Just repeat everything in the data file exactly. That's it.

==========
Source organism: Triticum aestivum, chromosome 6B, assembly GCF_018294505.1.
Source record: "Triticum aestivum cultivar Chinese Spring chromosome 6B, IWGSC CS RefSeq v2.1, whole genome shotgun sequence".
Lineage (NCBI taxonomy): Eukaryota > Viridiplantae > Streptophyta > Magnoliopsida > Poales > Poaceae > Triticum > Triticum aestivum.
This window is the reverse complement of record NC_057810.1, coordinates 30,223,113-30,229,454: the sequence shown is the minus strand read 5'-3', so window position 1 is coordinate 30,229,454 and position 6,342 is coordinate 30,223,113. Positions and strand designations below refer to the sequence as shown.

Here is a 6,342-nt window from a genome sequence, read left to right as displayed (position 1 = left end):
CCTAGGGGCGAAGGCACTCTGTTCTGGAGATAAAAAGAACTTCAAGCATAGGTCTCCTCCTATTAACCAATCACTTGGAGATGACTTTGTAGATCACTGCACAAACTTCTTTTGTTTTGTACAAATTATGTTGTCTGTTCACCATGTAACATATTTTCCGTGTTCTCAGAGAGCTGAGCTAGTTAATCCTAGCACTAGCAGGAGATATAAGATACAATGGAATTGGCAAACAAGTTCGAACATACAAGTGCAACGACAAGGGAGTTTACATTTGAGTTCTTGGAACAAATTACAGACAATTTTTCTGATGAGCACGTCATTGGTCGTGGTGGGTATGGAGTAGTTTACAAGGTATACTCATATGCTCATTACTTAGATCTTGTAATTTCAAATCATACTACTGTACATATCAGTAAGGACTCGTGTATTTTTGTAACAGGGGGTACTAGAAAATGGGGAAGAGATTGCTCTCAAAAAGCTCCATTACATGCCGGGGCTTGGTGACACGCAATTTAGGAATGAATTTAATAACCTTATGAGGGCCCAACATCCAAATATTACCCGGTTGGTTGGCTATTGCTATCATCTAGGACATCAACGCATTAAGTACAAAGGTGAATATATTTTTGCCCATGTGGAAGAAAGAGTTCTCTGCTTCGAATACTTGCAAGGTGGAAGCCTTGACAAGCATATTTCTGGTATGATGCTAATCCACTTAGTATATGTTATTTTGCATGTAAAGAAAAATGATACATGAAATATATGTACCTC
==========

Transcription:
Source organism: Triticum aestivum, chromosome 6B, assembly GCF_018294505.1.
Source record: "Triticum aestivum cultivar Chinese Spring chromosome 6B, IWGSC CS RefSeq v2.1, whole genome shotgun sequence".
Lineage (NCBI taxonomy): Eukaryota > Viridiplantae > Streptophyta > Magnoliopsida > Poales > Poaceae > Triticum > Triticum aestivum.
This window is the reverse complement of record NC_057810.1, coordinates 30,223,113-30,229,454: the sequence shown is the minus strand read 5'-3', so window position 1 is coordinate 30,229,454 and position 6,342 is coordinate 30,223,113. Positions and strand designations below refer to the sequence as shown.

Here is a 6,342-nt window from a genome sequence, read left to right as displayed (position 1 = left end):
CCTAGGGGCGAAGGCACTCTGTTCTGGAGATAAAAAGAACTTCAAGCATAGGTCTCCTCCTATTAACCAATCACTTGGAGATGACTTTGTAGATCACTGCACAAACTTCTTTTGTTTTGTACAAATTATGTTGTCTGTTCACCATGTAACATATTTTCCGTGTTCTCAGAGAGCTGAGCTAGTTAATCCTAGCACTAGCAGGAGATATAAGATACAATGGAATTGGCAAACAAGTTCGAACATACAAGTGCAACGACAAGGGAGTTTACATTTGAGTTCTTGGAACAAATTACAGACAATTTTTCTGATGAGCACGTCATTGGTCGTGGTGGGTATGGAGTAGTTTACAAGGTATACTCATATGCTCATTACTTAGATCTTGTAATTTCAAATCATACTACTGTACATATCAGTAAGGACTCGTGTATTTTTGTAACAGGGGGTACTAGAAAATGGGGAAGAGATTGCTCTCAAAAAGCTCCATTACATGCCGGGGCTTGGTGACACGCAATTTAGGAATGAATTTAATAACCTTATGAGGGCCCAACATCCAAATATTACCCGGTTGGTTGGCTATTGCTATCATCTAGGACATCAACGCATTAAGTACAAAGGTGAATATATTTTTGCCCATGTGGAAGAAAGAGTTCTCTGCTTCGAATACTTGCAAGGTGGAAGCCTTGACAAGCATATTTCTGGTATGATGCTAATCCACTTAGTATATGTTATTTTGCATGTAAAGAAAAATGATACATGAAATATATGTACCTC